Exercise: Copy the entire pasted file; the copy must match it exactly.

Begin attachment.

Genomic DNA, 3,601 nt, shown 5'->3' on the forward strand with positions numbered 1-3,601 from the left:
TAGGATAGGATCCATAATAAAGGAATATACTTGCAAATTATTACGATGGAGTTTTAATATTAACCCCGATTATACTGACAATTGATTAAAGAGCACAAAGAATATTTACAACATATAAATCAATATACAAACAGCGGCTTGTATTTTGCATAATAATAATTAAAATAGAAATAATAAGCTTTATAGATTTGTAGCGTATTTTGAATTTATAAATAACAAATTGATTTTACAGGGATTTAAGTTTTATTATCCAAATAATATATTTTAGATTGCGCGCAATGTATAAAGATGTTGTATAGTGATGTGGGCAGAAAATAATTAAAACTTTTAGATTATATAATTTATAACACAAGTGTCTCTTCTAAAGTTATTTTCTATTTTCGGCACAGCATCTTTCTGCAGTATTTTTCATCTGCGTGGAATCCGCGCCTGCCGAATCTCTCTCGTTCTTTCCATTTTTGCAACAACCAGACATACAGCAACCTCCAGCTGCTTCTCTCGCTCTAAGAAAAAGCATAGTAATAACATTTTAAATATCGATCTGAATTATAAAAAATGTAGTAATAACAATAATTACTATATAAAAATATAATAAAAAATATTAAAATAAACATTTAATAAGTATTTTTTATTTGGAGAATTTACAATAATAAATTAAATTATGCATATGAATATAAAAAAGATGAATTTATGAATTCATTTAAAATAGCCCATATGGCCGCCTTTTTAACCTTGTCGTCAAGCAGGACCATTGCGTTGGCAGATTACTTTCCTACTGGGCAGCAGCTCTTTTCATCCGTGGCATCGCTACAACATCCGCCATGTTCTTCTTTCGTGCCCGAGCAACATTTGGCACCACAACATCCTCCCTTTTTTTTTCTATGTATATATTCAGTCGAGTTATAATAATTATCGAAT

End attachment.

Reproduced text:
Genomic DNA, 3,601 nt, shown 5'->3' on the forward strand with positions numbered 1-3,601 from the left:
TAGGATAGGATCCATAATAAAGGAATATACTTGCAAATTATTACGATGGAGTTTTAATATTAACCCCGATTATACTGACAATTGATTAAAGAGCACAAAGAATATTTACAACATATAAATCAATATACAAACAGCGGCTTGTATTTTGCATAATAATAATTAAAATAGAAATAATAAGCTTTATAGATTTGTAGCGTATTTTGAATTTATAAATAACAAATTGATTTTACAGGGATTTAAGTTTTATTATCCAAATAATATATTTTAGATTGCGCGCAATGTATAAAGATGTTGTATAGTGATGTGGGCAGAAAATAATTAAAACTTTTAGATTATATAATTTATAACACAAGTGTCTCTTCTAAAGTTATTTTCTATTTTCGGCACAGCATCTTTCTGCAGTATTTTTCATCTGCGTGGAATCCGCGCCTGCCGAATCTCTCTCGTTCTTTCCATTTTTGCAACAACCAGACATACAGCAACCTCCAGCTGCTTCTCTCGCTCTAAGAAAAAGCATAGTAATAACATTTTAAATATCGATCTGAATTATAAAAAATGTAGTAATAACAATAATTACTATATAAAAATATAATAAAAAATATTAAAATAAACATTTAATAAGTATTTTTTATTTGGAGAATTTACAATAATAAATTAAATTATGCATATGAATATAAAAAAGATGAATTTATGAATTCATTTAAAATAGCCCATATGGCCGCCTTTTTAACCTTGTCGTCAAGCAGGACCATTGCGTTGGCAGATTACTTTCCTACTGGGCAGCAGCTCTTTTCATCCGTGGCATCGCTACAACATCCGCCATGTTCTTCTTTCGTGCCCGAGCAACATTTGGCACCACAACATCCTCCCTTTTTTTTTCTATGTATATATTCAGTCGAGTTATAATAATTATCGAAT